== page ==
Chestnut Tree House to benefit from pub’s fundraisers

Chef Sam Walker and his colleagues at The Royal Oak, in Lagness, have chosen to support Chestnut Tree House children’s hospice at future fundraisers after seeing how much charities in general have been affected by the Cover-19 pandemic.

Sam said staff and regulars at the Pagham Road establishment have discussed a number of fundraising ideas to boost the Arundel hospice’s coffers.

He said: “The work they do at Chestnut Tree House is absolutely fantastic and we all agreed that it is such a deserving cause that we should try to help where we can.

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“We’ve got a few ideas up our sleeve and have already got a collection tin.

Chef Sam Walker and his colleagues at The Royal Oak, in Lagness, have chosen to rise money for Chestnut Tree House children’s hospice

“We hope we can make raise lots of money over the coming weeks and months.”

Pub manager Kay Murray said the fact that The Royal Oak, Lagness sponsors Bognor Regis Town FC gives them hope that they can arrange a charity football match at some point at the club’s Nyewood Lane ground.

She said: “Along with a quiz night, it’s just one idea we have had and I’m sure there are many others we can come up with to help the hospice and support the tremendous care they provide.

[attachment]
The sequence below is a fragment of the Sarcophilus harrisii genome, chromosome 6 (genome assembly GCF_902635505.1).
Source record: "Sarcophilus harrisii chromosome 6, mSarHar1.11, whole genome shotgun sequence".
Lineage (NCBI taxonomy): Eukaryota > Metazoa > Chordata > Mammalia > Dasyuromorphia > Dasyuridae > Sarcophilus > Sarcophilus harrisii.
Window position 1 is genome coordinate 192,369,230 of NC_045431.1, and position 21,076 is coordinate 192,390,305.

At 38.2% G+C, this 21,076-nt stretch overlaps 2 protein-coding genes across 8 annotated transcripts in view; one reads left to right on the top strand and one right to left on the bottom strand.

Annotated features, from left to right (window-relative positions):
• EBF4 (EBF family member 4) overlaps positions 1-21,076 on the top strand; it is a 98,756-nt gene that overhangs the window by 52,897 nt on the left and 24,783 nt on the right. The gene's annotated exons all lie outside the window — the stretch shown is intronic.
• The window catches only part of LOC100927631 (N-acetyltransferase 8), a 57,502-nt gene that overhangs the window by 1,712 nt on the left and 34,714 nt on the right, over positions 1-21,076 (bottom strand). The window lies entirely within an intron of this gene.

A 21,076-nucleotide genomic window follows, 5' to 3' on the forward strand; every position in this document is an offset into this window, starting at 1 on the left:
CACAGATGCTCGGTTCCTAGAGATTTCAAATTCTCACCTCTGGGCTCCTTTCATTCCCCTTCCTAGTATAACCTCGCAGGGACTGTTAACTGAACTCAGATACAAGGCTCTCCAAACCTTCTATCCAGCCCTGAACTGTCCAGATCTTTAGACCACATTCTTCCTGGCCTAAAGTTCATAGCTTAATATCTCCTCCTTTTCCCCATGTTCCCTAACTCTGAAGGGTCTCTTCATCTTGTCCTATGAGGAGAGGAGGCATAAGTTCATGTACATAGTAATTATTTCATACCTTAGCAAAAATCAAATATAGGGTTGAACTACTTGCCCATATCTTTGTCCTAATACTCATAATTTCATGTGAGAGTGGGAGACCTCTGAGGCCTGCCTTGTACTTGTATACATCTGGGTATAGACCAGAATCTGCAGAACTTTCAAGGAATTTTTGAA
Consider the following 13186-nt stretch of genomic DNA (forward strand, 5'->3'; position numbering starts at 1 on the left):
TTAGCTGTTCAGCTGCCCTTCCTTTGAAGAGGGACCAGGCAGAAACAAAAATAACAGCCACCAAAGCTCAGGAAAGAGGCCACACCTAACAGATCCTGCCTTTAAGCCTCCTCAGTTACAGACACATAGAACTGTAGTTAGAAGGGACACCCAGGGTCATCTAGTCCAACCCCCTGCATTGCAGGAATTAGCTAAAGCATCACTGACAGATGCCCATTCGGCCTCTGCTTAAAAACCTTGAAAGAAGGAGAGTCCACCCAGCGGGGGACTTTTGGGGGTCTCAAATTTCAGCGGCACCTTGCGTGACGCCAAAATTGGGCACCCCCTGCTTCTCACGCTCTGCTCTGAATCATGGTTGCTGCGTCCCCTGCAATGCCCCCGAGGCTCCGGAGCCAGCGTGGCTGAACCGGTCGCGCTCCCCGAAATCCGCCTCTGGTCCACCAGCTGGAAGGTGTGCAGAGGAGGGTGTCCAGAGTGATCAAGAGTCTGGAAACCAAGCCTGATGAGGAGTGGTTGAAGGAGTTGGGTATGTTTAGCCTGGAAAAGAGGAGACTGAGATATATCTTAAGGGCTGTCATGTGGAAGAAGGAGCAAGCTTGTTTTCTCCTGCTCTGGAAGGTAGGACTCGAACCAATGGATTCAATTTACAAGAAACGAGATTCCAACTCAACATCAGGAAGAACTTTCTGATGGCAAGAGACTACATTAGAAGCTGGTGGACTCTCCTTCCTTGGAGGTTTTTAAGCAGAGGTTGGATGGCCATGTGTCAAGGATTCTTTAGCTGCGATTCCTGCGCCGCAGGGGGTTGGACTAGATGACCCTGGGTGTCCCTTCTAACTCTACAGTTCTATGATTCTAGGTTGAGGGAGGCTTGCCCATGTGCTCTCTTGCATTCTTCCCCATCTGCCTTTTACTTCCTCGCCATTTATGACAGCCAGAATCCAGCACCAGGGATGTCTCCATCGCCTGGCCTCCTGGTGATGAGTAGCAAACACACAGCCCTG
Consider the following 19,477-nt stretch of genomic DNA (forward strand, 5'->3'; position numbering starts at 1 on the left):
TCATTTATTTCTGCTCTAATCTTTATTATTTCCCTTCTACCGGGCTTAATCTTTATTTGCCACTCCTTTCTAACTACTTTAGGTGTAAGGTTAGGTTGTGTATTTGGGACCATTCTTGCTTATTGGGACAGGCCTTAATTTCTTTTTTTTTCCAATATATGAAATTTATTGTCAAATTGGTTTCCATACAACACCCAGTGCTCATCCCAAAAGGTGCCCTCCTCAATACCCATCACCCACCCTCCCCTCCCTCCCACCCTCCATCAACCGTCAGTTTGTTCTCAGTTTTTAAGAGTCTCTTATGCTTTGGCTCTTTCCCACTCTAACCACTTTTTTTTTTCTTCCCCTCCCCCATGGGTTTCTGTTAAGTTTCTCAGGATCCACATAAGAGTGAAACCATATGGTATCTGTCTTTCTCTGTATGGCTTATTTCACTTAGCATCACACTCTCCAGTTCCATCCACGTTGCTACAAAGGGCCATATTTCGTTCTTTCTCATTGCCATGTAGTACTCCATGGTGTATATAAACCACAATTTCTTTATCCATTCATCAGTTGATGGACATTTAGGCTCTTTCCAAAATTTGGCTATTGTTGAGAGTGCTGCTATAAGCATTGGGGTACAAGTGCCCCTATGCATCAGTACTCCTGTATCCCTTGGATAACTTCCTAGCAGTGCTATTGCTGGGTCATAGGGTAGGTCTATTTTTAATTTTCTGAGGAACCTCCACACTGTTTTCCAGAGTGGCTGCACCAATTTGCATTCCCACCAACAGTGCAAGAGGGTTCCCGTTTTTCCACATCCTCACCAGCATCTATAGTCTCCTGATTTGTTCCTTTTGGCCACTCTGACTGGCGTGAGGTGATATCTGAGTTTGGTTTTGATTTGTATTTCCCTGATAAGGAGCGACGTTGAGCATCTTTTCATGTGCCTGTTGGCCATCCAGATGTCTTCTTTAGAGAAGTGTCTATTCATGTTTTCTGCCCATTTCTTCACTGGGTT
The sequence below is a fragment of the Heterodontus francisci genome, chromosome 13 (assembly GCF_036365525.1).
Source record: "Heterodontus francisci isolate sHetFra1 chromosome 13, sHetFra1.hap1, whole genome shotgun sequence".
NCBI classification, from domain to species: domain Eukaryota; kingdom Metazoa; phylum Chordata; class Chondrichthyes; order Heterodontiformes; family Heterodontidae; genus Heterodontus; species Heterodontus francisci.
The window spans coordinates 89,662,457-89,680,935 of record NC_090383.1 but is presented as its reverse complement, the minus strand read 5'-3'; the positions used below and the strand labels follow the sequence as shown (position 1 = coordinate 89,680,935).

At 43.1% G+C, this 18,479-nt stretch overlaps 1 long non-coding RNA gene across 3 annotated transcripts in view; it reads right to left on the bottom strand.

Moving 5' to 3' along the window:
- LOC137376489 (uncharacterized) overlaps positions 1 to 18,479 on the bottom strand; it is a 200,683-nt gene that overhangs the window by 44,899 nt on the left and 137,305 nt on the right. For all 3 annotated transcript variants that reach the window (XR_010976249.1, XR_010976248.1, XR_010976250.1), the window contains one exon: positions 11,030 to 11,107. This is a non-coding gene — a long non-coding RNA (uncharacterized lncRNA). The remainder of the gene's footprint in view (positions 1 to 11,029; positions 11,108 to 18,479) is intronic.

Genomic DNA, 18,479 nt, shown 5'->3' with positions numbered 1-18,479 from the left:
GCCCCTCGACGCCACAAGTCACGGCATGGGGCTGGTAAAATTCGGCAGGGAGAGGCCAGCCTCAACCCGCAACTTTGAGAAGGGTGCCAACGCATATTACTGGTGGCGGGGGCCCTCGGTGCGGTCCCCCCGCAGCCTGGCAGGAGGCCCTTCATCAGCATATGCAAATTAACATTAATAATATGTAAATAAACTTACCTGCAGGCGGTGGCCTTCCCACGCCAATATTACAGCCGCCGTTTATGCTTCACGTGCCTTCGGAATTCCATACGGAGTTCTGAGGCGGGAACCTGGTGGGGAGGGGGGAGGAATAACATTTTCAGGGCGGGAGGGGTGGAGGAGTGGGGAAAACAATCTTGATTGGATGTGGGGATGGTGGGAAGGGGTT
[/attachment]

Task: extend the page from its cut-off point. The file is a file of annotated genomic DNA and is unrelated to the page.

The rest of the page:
“It’s clear the pandemic has made an impact on fundraising so there has never been a better time to try to help out.”

Chestnut Tree House offers support for the whole family including psychological and bereavement support, end-of-life and short break care and sibling support.

It currently costs over £4million each year and as families are never charged for their care and less than 6p in every pound is funded by the government, the charity relies heavily on the generosity, help and support of the people of West Sussex.

Sarah Colbourne, head of fundraising at the children’s hospice, said: “When the coronavirus crisis struck, our monthly fundraising income plummeted by 70 per cent due to events being cancelled and the closure of our shops.

“Although constraints are easing and we have been overwhelmed by the support from our local community, we still need help to make up the shortfall so that we can continue providing vital hospice care, now and in the future.”

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